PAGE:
Population structure and phylogenetic analysis. a Population structure and phylogeny of 113 individuals of Juglans regia and J. sigillata from throughout both species’ ranges. Individuals in the structure plot are ordered according to their phylogenetic proximity. Red branches and bars represent the western group of J. regia, orange branches and bars the eastern group, blue branches and bars J. sigillata, black branches represent hybrids between eastern J. regia and J. sigillata, and cyan branches hybrids between western and eastern J. regia. Values at nodes represent bootstrap support. b A principal component analysis (PCA) of 113 individuals of J. regia and J. sigillata. Blue crosses represent J. sigillata, orange triangles eastern J. regia, red pluses western J. regia, and black circles admixed individuals. c Proportions of SNPs in the western or eastern group of J. regia shared with the nine admixed individuals.d Proportions of private SNPs in nine individuals of eastern, western, and admixed J. regia. The boxplots indicate the minimum (the lower hinge), maximum (the upper hinge), and median (the middle hinge). NS. means no significant difference, “***” p < 0.001, “**” p < 0.01, “*” p < 0.05

Results from a principal component analysis (PCA) of the 2352 SNPs were consistent with the STRUCTURE results, with the first two components explaining 18.94% and 6.29% of the total variance (Fig. 1b). All 113 individuals could be assigned to three groups (J. regia, J. sigillata, admixed) on PC1 and PC2; J. regia is separated into two groups along PC2.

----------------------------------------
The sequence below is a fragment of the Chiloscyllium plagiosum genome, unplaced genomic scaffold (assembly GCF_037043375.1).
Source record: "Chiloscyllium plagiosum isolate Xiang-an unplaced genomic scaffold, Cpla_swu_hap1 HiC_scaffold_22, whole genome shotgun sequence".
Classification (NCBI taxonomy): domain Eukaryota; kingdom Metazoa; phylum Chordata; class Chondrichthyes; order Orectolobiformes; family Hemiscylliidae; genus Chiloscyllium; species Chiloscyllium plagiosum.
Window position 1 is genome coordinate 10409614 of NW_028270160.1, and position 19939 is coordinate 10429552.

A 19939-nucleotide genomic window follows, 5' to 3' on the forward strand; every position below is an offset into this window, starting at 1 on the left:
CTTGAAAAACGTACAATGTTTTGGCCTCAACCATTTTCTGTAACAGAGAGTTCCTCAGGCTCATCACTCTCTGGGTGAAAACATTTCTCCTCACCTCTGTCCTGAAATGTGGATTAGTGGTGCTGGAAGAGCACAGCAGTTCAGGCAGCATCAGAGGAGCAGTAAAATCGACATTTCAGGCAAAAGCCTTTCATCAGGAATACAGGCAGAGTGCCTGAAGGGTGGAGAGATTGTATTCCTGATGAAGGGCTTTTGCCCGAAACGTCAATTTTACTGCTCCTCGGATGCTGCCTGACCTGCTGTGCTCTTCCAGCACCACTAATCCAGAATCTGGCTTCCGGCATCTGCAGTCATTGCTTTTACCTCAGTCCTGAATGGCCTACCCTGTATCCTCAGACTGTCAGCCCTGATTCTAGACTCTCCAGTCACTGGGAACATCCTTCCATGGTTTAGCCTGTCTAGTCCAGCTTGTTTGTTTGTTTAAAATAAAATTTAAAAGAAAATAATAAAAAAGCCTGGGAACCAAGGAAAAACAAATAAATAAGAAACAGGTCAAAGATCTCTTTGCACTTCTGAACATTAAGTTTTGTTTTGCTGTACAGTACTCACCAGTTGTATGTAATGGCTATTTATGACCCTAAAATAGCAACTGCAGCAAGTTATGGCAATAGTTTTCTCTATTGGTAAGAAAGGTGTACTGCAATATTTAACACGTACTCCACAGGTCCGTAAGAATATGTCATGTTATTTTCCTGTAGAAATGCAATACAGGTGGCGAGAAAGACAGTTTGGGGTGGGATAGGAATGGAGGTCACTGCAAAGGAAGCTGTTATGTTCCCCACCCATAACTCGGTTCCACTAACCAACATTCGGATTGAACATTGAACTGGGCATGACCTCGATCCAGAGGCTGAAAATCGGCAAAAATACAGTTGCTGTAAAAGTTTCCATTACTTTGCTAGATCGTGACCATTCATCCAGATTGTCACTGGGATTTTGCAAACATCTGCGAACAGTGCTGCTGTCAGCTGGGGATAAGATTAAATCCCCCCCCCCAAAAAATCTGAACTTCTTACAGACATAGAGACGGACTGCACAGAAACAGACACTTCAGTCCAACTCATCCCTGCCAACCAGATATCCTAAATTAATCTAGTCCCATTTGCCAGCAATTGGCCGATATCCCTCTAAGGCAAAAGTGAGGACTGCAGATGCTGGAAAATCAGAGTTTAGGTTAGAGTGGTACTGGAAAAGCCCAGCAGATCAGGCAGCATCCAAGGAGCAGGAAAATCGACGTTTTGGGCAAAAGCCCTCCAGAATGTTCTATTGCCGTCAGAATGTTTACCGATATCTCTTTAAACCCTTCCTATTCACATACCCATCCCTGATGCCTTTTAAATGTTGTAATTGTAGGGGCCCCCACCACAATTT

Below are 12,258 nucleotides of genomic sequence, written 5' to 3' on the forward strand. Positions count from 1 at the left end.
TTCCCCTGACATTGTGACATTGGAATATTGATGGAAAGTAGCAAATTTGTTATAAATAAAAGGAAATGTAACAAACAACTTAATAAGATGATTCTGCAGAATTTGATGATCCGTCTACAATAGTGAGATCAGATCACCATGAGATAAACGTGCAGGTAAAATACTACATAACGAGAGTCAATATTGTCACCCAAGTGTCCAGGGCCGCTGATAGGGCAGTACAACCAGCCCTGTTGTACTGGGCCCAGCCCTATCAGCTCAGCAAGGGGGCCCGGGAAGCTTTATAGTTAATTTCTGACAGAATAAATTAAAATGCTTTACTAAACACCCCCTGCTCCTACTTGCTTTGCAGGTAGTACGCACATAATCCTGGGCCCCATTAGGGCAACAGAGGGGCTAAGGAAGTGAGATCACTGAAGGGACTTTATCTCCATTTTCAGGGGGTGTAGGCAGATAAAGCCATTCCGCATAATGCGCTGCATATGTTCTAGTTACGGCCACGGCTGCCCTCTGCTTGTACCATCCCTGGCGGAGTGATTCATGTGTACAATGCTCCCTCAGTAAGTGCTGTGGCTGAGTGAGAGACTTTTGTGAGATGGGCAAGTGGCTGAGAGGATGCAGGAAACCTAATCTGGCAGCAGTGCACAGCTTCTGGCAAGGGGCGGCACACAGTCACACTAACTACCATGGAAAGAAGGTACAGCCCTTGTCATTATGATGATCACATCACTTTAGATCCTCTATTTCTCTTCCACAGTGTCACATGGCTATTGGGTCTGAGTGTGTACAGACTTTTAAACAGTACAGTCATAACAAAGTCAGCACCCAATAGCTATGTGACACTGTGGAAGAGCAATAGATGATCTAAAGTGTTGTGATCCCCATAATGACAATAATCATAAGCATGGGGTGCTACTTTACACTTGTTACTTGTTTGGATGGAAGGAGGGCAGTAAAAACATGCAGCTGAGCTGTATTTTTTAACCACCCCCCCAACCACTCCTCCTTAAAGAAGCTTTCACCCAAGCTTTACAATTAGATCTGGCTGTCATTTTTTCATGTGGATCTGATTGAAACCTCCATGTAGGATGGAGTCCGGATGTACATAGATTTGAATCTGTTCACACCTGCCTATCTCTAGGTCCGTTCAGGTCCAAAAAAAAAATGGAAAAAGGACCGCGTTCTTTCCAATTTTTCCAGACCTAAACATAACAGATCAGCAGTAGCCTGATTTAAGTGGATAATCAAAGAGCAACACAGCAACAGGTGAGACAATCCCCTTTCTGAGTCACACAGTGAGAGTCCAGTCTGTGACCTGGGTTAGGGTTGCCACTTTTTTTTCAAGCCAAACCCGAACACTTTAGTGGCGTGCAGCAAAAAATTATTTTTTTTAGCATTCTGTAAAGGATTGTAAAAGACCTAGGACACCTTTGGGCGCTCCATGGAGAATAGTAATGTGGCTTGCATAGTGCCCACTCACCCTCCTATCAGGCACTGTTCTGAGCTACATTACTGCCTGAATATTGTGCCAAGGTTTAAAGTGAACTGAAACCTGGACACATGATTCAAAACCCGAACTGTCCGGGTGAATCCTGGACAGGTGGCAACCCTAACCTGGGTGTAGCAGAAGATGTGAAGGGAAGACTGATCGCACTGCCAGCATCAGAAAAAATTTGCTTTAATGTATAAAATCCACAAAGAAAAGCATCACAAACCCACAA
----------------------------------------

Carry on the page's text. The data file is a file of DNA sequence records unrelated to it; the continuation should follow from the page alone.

We next reconstructed a phylogenetic tree from 22,048 genome-wide independent SNPs (Methods). The eastern and western groups of J. regia inferred in the STRUCTURE and PCA analyses formed separate clades (Fig. 1a), while two admixed individuals from Iran, five admixed individuals from South Asia (Pakistan), and one admixed individual from China (Xinjiang in northwest-most China) formed a basal grade in the western J. regia clade. One admixed individual from Kazakhstan fell near the base of the eastern J. regia clade (Fig. 1a). We also calculated the shared and private SNPs for the western and eastern group, as well as for the nine admixed individuals of J. regia. To eliminate the effect of unequal sample size, we randomly selected nine individuals from each group and repeated the calculation 20 times; 86.2 to 89.3% of the variation (SNPs) in the western group and 82.2 to 90.6% in the eastern group were shared with the admixed individuals (Fig. 1c). The latter had 23.7 to 29.7% private SNPs, many more than either the western or eastern group of J. regia, which had 9.0 to 11.6% and 7.0 to 16.0% private SNPs, respectively (Fig. 1d).